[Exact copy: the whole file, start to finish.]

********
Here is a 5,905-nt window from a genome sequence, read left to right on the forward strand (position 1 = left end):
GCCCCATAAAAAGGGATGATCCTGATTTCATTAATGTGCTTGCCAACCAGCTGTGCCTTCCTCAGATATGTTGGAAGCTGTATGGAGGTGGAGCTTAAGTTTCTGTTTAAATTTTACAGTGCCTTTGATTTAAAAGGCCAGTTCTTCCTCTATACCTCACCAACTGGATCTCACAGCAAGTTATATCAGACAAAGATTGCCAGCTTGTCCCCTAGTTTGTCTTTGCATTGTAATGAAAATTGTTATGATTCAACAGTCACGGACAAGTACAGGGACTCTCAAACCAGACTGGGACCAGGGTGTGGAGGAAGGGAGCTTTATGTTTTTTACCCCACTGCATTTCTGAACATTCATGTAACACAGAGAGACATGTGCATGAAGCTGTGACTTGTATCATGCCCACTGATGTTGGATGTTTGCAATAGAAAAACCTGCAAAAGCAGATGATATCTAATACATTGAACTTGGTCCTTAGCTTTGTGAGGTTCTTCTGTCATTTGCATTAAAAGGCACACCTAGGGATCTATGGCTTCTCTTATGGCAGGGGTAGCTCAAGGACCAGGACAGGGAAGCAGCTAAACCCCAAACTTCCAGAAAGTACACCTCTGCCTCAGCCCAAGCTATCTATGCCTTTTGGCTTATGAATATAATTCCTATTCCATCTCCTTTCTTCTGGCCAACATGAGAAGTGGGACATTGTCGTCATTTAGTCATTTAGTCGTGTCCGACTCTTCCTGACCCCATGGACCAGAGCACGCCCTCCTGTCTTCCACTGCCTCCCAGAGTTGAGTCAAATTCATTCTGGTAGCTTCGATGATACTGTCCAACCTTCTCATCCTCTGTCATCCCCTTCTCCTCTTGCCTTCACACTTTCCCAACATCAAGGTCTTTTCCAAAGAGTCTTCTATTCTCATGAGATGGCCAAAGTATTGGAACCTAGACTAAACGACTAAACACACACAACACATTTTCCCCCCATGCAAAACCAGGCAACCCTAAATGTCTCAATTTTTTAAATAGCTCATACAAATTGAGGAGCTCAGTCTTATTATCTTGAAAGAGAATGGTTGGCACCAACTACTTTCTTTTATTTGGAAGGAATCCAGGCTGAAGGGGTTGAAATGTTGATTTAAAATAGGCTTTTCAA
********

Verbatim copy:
Here is a 5,905-nt window from a genome sequence, read left to right on the forward strand (position 1 = left end):
GCCCCATAAAAAGGGATGATCCTGATTTCATTAATGTGCTTGCCAACCAGCTGTGCCTTCCTCAGATATGTTGGAAGCTGTATGGAGGTGGAGCTTAAGTTTCTGTTTAAATTTTACAGTGCCTTTGATTTAAAAGGCCAGTTCTTCCTCTATACCTCACCAACTGGATCTCACAGCAAGTTATATCAGACAAAGATTGCCAGCTTGTCCCCTAGTTTGTCTTTGCATTGTAATGAAAATTGTTATGATTCAACAGTCACGGACAAGTACAGGGACTCTCAAACCAGACTGGGACCAGGGTGTGGAGGAAGGGAGCTTTATGTTTTTTACCCCACTGCATTTCTGAACATTCATGTAACACAGAGAGACATGTGCATGAAGCTGTGACTTGTATCATGCCCACTGATGTTGGATGTTTGCAATAGAAAAACCTGCAAAAGCAGATGATATCTAATACATTGAACTTGGTCCTTAGCTTTGTGAGGTTCTTCTGTCATTTGCATTAAAAGGCACACCTAGGGATCTATGGCTTCTCTTATGGCAGGGGTAGCTCAAGGACCAGGACAGGGAAGCAGCTAAACCCCAAACTTCCAGAAAGTACACCTCTGCCTCAGCCCAAGCTATCTATGCCTTTTGGCTTATGAATATAATTCCTATTCCATCTCCTTTCTTCTGGCCAACATGAGAAGTGGGACATTGTCGTCATTTAGTCATTTAGTCGTGTCCGACTCTTCCTGACCCCATGGACCAGAGCACGCCCTCCTGTCTTCCACTGCCTCCCAGAGTTGAGTCAAATTCATTCTGGTAGCTTCGATGATACTGTCCAACCTTCTCATCCTCTGTCATCCCCTTCTCCTCTTGCCTTCACACTTTCCCAACATCAAGGTCTTTTCCAAAGAGTCTTCTATTCTCATGAGATGGCCAAAGTATTGGAACCTAGACTAAACGACTAAACACACACAACACATTTTCCCCCCATGCAAAACCAGGCAACCCTAAATGTCTCAATTTTTTAAATAGCTCATACAAATTGAGGAGCTCAGTCTTATTATCTTGAAAGAGAATGGTTGGCACCAACTACTTTCTTTTATTTGGAAGGAATCCAGGCTGAAGGGGTTGAAATGTTGATTTAAAATAGGCTTTTCAA